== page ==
The Leopard has landed - The Mac OS X 10.5 upgrade process

The Leopard has landed - The Mac OS X 10.5 upgrade process

Summary: Last night I took a trip to my nearest Apple store (a five hour round trip) and came home with a new Mac mini. This Mac mini came pre-installed with Mac OS X 10.4 Tiger, but in the box with the Mac was an OS X 10.5 Leopard CPU drop-in DVD disc. This gave me the perfect opportunity to experience the Leopard upgrade process!


Last night I took a trip to my nearest Apple store (a five hour round trip) and came home with a new Mac mini. This Mac mini came pre-installed with Mac OS X 10.4 Tiger, but in the box with the Mac was an OS X 10.5 Leopard CPU drop-in DVD disc. This gave me the perfect opportunity to experience the Leopard upgrade process! The Leopard has landed - The Mac OS X 10.5 upgrade process

Check out the Leopard upgrade gallery here!

Since this was my first Mac OS X upgrade I didn't really know what to expect. I've carried out countless Windows upgrades and a lot of Linux upgrades and know the process very well, but if I'd been upgrading a working Mac with data on it I might have taken more precautions than I did. This being a totally fresh Mac I simply shoved the disc into the drive as soon as it booted up and got going with the upgrade immediately.

Note: If you're upgrading a system with data on it I recommend that you take the necessary precautions to prevent data loss.

The Upgrade Process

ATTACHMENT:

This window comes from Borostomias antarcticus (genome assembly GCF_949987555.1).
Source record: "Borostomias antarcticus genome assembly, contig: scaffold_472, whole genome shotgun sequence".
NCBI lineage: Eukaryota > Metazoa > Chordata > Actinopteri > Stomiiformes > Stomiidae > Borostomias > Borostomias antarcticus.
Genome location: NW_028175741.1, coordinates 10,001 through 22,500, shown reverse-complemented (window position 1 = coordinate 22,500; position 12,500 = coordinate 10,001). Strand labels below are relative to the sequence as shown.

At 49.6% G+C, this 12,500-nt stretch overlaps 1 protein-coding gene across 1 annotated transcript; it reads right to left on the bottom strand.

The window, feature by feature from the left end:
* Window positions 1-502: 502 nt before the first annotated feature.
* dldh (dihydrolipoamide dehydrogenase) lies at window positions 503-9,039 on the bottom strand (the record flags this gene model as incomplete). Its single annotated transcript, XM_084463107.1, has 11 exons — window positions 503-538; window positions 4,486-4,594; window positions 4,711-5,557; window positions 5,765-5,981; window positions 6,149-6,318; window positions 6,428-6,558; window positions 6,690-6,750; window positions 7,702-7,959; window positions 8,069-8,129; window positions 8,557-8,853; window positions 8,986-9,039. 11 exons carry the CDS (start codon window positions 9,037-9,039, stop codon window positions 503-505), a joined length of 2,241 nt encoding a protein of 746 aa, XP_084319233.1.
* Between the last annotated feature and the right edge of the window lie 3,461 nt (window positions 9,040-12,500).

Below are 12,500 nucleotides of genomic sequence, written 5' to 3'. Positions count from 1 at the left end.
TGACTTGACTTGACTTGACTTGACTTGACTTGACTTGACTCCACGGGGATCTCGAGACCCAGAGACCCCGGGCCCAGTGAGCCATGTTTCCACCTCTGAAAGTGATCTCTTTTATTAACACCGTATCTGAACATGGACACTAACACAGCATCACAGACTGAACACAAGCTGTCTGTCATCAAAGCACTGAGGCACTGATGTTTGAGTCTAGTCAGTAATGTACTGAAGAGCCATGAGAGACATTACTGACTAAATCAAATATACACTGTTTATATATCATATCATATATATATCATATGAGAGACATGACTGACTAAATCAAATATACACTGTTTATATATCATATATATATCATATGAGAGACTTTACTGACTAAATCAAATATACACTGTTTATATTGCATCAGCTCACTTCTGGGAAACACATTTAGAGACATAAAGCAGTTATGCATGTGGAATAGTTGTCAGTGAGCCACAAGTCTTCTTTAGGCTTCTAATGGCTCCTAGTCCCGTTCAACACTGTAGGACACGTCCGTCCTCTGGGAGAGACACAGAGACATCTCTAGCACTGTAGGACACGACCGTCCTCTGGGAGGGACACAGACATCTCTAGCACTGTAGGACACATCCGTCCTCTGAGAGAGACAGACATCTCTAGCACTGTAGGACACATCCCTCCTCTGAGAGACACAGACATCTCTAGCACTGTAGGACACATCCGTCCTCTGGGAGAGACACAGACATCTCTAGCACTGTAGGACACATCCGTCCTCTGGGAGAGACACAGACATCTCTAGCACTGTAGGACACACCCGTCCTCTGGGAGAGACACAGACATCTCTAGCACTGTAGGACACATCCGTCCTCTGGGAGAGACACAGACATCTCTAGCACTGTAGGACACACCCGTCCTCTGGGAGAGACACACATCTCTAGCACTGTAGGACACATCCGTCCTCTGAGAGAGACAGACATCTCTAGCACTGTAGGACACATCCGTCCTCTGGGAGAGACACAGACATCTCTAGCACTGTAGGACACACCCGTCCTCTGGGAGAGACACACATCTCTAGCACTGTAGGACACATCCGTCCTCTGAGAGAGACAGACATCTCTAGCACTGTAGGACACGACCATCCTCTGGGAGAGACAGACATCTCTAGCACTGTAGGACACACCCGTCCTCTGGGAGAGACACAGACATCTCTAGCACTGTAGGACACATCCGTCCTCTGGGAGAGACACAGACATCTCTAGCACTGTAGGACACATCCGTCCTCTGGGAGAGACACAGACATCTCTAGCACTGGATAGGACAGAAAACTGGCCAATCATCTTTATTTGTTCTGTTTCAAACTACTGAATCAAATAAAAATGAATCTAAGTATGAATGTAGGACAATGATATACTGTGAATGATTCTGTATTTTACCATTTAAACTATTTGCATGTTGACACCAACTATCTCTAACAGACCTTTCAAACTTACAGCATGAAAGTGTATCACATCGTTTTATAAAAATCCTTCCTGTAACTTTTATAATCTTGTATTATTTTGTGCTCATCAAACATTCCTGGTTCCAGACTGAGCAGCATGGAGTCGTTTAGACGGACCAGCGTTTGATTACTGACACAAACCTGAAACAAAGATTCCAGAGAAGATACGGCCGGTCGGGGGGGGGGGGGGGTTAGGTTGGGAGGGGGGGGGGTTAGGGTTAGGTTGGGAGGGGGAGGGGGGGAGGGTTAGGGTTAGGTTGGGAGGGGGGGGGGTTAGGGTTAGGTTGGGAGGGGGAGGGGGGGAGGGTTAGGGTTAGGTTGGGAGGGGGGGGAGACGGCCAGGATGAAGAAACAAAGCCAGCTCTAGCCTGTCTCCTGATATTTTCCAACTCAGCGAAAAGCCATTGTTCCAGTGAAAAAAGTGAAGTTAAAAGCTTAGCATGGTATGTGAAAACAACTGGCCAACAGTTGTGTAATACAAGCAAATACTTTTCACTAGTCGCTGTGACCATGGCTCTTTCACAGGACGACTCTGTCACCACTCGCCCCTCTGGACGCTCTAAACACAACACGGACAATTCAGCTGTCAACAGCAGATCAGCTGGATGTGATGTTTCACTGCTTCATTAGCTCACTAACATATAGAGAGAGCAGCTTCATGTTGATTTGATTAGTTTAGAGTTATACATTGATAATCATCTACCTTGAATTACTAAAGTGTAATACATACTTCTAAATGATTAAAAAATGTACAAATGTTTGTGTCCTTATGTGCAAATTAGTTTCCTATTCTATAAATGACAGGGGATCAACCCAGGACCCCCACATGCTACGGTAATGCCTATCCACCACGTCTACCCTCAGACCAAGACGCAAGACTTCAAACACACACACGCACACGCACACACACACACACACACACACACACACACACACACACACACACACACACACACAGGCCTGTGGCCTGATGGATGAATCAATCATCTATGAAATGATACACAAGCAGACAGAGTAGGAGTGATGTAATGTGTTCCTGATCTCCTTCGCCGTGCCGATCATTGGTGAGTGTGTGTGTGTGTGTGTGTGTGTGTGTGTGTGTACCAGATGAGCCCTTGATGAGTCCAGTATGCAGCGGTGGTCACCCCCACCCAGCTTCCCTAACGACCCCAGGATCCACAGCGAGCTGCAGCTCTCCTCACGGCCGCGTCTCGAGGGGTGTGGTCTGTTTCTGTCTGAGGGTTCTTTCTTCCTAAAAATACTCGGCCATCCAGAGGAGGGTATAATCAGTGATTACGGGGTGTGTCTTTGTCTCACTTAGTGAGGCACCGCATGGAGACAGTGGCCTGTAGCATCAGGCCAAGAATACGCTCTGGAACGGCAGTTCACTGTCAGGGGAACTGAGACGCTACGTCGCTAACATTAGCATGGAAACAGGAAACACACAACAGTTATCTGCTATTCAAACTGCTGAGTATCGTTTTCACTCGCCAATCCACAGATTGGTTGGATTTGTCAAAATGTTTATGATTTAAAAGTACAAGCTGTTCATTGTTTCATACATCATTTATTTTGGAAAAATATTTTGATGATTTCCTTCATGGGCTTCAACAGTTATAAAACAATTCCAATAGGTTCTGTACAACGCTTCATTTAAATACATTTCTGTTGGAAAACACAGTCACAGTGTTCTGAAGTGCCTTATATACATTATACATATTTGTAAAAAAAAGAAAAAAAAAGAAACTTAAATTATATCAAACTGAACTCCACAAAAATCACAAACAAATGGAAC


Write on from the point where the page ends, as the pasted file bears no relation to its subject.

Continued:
Overall, the process was a flawless one. Pop the disc into the drive, click a few times, reboot, wait, select a few options and the job’s done. I didn't get the dreaded Blue Screen of Death (BSOD) that some had reported. The Leopard has landed - The Mac OS X 10.5 upgrade process One thing that did strike me as odd though was how long the process took - both the step where the disc was being verified and the actual installation process moved with a speed only slightly faster than continental drift. Compared to upgrading XP or Vista, upgrading Tiger to Leopard is mind-bendingly slow. Sure, I could have skipped the DVD verification process and saved 25 minutes, but I'd rather be safe than sorry. The actual Leopard installation process took 46 minutes and the final setup process was over in 3 minutes. This means that the entire process took 1 hour 17 minutes. The upside (I hope) is that reinstalling Leopard is not something you have to all that often ;-). Seriously though, this isn't something I'd like to do at the start of a day if I was expecting to get any The Leopard has landed - The Mac OS X 10.5 upgrade processwork done before lunch time. This is a process you want to be carrying out when you've got plenty of time on your hands (and maybe a glass of red wine in hand). I'm glad I didn't run into any problems with the upgrade, especially the BSODs that some have reported, because it seems like a real bear to fix - I think I'd have just swept the Mac mini back into its box and sent it back to Apple. However, everything worked perfectly. After installing Leopard I checked for software updates and found a whole bundle of them. I downloaded and installed these without any issues (a process with took a total of 19 minutes). I expect that over the coming weeks that there will be many more updates coming down the tubes.